Bulls are showing strain, but Jordan still reigns

May 28, 1992|By Bill Lyon | Bill Lyon,Philadelphia Inquirer

CHICAGO -- For a long time last night, they weren't the Raging Bulls but the Waiting Bulls.

Michael Jordan waited.

Waited for Scottie Pippen.

Waited for Horace Grant.

Waited for the bench.

Waited for someone, anyone, to step to the front of the line.

In the NBA playoffs, waiting can get you waylaid.

So Jordan went ahead and jumped out of the plane first, and the rest of the Chicago Bulls finally got their chutes adjusted and followed, floating past the Cleveland Cavaliers, 112-89, in Game 5 of a series that hasn't had a tight finish yet.

Chicago is one victory away from advancing to the NBA Finals.

Or, from the Cavaliers' hopeful viewpoint, Chicago is one loss away from having to play a seventh game.

"Rather not," said Jordan.

"Rather close this out and steal a little rest. But these guys are tough to shake. They're playing better than y'all said they would."

Jordan scored 37 points and was able to retire for the evening with four minutes remaining.

But it wasn't nearly as easy as the defending champions, who are showing wear, had hoped.

The Bulls finally began to shake the Cavaliers four minutes into the final quarter, building a 14-point lead, and it wasn't so much what Chicago had at the time as who Cleveland did not have.

Mark Price.

Fresh off a long liquid diet necessitated by a stomach virus, Price had offset a wretched night by the Cavaliers' front line with his long-range shooting. But in the second minute of the fourth quarter, Price turned his left ankle and had to limp off for a re-taping.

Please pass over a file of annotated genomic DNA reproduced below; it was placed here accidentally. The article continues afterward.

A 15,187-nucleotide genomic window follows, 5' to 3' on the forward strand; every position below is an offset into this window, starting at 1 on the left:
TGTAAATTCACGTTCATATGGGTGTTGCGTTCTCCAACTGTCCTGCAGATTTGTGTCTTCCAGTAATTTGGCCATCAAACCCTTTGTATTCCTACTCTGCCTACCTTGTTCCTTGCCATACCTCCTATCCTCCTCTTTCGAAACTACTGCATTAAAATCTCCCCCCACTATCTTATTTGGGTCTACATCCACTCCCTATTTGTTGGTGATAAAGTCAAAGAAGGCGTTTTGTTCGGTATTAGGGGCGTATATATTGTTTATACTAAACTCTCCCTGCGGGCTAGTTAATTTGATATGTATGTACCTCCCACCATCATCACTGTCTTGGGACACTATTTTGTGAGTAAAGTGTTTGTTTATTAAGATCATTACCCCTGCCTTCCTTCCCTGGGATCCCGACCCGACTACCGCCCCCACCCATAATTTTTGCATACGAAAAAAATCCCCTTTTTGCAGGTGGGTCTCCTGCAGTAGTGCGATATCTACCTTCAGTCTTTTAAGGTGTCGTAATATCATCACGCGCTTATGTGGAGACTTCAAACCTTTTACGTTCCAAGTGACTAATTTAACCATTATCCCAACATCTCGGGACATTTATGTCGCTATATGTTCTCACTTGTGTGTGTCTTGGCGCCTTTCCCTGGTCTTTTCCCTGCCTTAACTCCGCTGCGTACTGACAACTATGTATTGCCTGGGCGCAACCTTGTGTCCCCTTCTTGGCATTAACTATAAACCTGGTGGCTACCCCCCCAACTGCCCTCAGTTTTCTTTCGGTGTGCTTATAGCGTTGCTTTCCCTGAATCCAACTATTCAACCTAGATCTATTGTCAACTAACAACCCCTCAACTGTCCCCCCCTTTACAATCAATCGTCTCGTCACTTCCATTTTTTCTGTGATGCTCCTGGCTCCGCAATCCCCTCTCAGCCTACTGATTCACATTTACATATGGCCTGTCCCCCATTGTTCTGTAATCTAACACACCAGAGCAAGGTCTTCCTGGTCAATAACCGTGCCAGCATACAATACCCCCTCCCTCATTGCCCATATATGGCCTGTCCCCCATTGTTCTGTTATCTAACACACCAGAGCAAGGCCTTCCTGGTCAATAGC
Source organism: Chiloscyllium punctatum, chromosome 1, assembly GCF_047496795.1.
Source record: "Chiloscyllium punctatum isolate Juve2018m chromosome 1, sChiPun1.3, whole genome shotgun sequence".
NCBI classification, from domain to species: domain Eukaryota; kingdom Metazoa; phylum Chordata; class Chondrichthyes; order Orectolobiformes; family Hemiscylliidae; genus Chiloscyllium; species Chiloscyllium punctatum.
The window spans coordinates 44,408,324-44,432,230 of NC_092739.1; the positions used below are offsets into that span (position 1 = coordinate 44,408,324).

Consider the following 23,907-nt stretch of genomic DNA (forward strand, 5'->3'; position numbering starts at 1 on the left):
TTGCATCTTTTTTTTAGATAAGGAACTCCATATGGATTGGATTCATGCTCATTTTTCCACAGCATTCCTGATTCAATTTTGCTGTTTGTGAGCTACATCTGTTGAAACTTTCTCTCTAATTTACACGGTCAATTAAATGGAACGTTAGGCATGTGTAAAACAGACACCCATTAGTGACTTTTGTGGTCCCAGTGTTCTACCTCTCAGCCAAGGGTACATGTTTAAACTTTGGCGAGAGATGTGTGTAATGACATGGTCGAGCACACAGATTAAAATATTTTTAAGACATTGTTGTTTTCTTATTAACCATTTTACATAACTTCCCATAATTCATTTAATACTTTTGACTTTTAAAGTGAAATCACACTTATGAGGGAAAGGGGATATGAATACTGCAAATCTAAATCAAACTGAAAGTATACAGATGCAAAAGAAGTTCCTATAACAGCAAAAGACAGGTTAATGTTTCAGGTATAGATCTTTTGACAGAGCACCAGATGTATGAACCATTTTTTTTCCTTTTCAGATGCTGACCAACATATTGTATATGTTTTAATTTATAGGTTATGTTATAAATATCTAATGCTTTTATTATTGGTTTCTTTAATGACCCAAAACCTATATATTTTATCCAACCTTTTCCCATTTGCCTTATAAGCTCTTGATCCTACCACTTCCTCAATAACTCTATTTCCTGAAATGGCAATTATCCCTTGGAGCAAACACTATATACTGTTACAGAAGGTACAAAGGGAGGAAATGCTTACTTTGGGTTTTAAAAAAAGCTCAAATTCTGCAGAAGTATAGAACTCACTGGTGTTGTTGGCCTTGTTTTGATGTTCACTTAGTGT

The Cavaliers were down four points at the time, and the Bulls were playing uncertainly, apparently ready to be had. By the time they could tape up Price's ankle and get him back, the Bulls had run off to a 12-point lead.

And from there they blew out to a 25-point lead and coasted in.

Game 6 will be in Cleveland tomorrow night, and presumably the Cavaliers' frontcourt will have located its shot by then.

Brad Daugherty shot 1-for-10 and didn't score a point until the third quarter was almost over. Afterward, he said he had dislocated the middle finger on his shooting hand when he caught it in the netting early in the game.

Larry Nance was 4-for-12.

John "Hot Rod" Williams was 1-for-6.

They had no such excuses.

So that's 6-for-28 for the Cavaliers' big men, and only Price, with 24 points; the gritty Craig Ehlo, with 12; and the surprising Mike Sanders, who scored 13 but is normally used just to bump and grind and distract Pippen, made it a close game for as long as it was.

The Cavaliers missed 54 shots and shot only 37 percent.

"That'll get you beat every time," Price said.

This was supposed to be Pippen's night of atonement after his scoreless second half and petulant whining about lack of involvement after Game 4.

But Pippen missed five of his first six shots, missed four of his first five free throws, repeatedly turned the ball over, spent more time complaining to the referees than running back to play defense, got into foul trouble because of his frustration, and was pretty much a non-factor until late.

Until it no longer mattered.

He ended with respectable numbers -- 14 points, 15 rebounds and six assists -- but he missed eight shots and four free throws.

Naturally, he blamed the media.

"You guys had me competing against my own teammates," he said.

The Bulls' bench, which had been as invisible as Pippen in Game 4, contributed heavily in the fourth quarter. Actually, it was Scott Williams who contributed, playing 23 minutes, scoring 12 points and snagging eight rebounds.

The others had numbers, but they were long after the game was over.

"That'll teach you guys to criticize our bench," said B.J. Armstrong, citing the numbers but conveniently overlooking when they were amassed.

But his pique is understandable. The Bulls are feeling the heat of trying to repeat.

"It sure doesn't seem to get any easier," Jordan sighed.

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